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December 2015 Featured Article

Featured Article

Municipalities Funding New Community Development Work with Healthy Eating and Active Living Funds
Triad Associates

Improving bike trails, consensus building for a new school site or improving pedestrian safety at a busy intersection, are some examples of projects that health promotion funding is supporting. A tremendous amount of momentum is behind new policies tackling two large contributors to chronic disease: lack of physical activity and lack of access to nutritious foods.

Health Impact Assessments (HIA) policies are equipping local governments with the tools to consider development alternatives that have the least negative impacts on health and the cost savings associated with that decision. Other organizations are funding coalitions to implement strategies that promote healthier eating and active living.

According to the National Association of County and City Health Officials (NACCHO), a Health Impact Assessment (HIA) is defined as: “a systematic process that uses an array of data sources and analytic methods and considers input from stakeholders to determine the potential effects of a proposed policy, plan, program, or project on the health of a population and the distribution of those effects within the population.” Completion of a HIA provides recommendations on monitoring and managing those effects.

Funding is increasingly becoming available for local governments to build the capacity of their health departments to have greater involvement in decision-making processes through the use of HIA, and extend their role in public policies that impact health outcomes and health equity. Data exists that can identify the costs associated with development decisions that do not create environments that encourage greater health and wellness.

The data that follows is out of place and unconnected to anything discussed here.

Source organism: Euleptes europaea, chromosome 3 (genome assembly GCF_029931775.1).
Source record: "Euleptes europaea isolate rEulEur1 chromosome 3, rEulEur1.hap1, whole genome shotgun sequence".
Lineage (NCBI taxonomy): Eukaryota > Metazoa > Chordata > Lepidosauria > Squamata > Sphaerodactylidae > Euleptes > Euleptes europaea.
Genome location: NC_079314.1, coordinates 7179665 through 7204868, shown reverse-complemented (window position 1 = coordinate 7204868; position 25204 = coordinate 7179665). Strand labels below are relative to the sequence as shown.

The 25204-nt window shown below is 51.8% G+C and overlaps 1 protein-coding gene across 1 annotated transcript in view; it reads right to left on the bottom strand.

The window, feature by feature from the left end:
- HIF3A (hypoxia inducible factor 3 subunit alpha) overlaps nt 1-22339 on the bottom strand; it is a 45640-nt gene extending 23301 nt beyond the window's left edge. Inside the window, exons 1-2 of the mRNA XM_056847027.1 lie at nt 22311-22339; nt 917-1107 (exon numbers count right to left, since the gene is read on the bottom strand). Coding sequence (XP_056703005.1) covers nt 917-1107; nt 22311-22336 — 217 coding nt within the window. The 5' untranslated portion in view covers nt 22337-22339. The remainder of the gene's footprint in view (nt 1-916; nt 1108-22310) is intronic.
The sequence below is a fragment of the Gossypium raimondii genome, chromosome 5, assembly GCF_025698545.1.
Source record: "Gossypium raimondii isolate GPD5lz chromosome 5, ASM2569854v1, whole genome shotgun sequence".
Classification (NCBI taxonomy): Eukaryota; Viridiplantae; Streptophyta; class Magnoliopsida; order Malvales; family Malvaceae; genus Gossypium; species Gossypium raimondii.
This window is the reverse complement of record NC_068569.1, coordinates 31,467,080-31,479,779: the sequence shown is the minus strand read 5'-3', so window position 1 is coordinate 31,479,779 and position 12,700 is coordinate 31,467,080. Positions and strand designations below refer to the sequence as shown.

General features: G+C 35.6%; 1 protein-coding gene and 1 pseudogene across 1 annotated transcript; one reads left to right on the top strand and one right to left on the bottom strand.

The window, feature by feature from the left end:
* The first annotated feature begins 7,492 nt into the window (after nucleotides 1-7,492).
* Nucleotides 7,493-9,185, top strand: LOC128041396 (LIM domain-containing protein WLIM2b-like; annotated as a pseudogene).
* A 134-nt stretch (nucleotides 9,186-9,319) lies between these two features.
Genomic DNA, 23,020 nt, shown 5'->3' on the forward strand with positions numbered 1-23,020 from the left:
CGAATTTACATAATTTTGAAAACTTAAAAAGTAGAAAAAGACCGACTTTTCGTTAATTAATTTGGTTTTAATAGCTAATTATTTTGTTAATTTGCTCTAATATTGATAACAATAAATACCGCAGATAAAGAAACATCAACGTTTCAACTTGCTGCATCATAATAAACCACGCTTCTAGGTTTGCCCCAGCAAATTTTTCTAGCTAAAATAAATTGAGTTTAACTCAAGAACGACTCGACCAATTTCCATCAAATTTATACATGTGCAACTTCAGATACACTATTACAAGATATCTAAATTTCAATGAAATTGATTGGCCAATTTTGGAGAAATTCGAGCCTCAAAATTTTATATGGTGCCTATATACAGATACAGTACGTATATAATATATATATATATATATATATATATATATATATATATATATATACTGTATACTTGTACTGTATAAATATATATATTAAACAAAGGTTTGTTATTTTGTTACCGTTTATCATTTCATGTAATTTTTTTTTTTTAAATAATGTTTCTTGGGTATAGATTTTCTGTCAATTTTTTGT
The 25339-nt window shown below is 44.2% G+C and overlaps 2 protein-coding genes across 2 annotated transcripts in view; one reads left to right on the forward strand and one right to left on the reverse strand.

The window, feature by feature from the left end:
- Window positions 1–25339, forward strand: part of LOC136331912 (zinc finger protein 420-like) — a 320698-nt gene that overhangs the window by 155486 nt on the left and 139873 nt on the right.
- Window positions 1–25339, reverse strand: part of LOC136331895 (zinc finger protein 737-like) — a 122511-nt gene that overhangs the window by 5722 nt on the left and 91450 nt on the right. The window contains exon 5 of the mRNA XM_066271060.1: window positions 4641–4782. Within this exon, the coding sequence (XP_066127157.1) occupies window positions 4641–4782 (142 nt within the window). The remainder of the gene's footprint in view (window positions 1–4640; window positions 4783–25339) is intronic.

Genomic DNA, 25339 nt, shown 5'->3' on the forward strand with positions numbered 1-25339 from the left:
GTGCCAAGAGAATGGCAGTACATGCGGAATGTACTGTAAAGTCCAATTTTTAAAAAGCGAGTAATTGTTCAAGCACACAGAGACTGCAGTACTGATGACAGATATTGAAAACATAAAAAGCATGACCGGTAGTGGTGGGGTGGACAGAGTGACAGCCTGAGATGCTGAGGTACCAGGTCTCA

Organizations like the New Jersey Healthy Communities Network are assisting local coalitions to pursue new plans and developments that promote these same objectives. The aid includes both technical assistance as well as funding. The coalitions that receive awards include government, for-profit and non-profits.

Cross-sector coalition building is also receiving funding support from the American Planning Association (APA) chapters and American Public Health Association (APHA) affiliate members. Referred to as the Plan4Health, this extension of APA’s Planning and Community Health Center is part of the Centers for Disease Control and Prevention’s (CDC) National Implementation and Dissemination for Chronic Disease Prevention Program. Through Plan4Health, $9 million dollars are to fund nationwide initiatives over three years to projects encouraging healthy eating and active living lifestyles.

Now in its first year, Plan4Health has already awarded $2.25 million to support 18 coalitions. Some of the funded projects include implementation of complete streets projects and policies, providing new grocer opportunities in food deserts, and creating farm-to-table programs for public schools.

To be successful, it is particularly important that coalition building and HIA policies are stakeholder driven. A good implementation strategy is key in administering funding from government programs. The process pulls together critical government and social agencies as well as resident and business participation.

Published December 2015.

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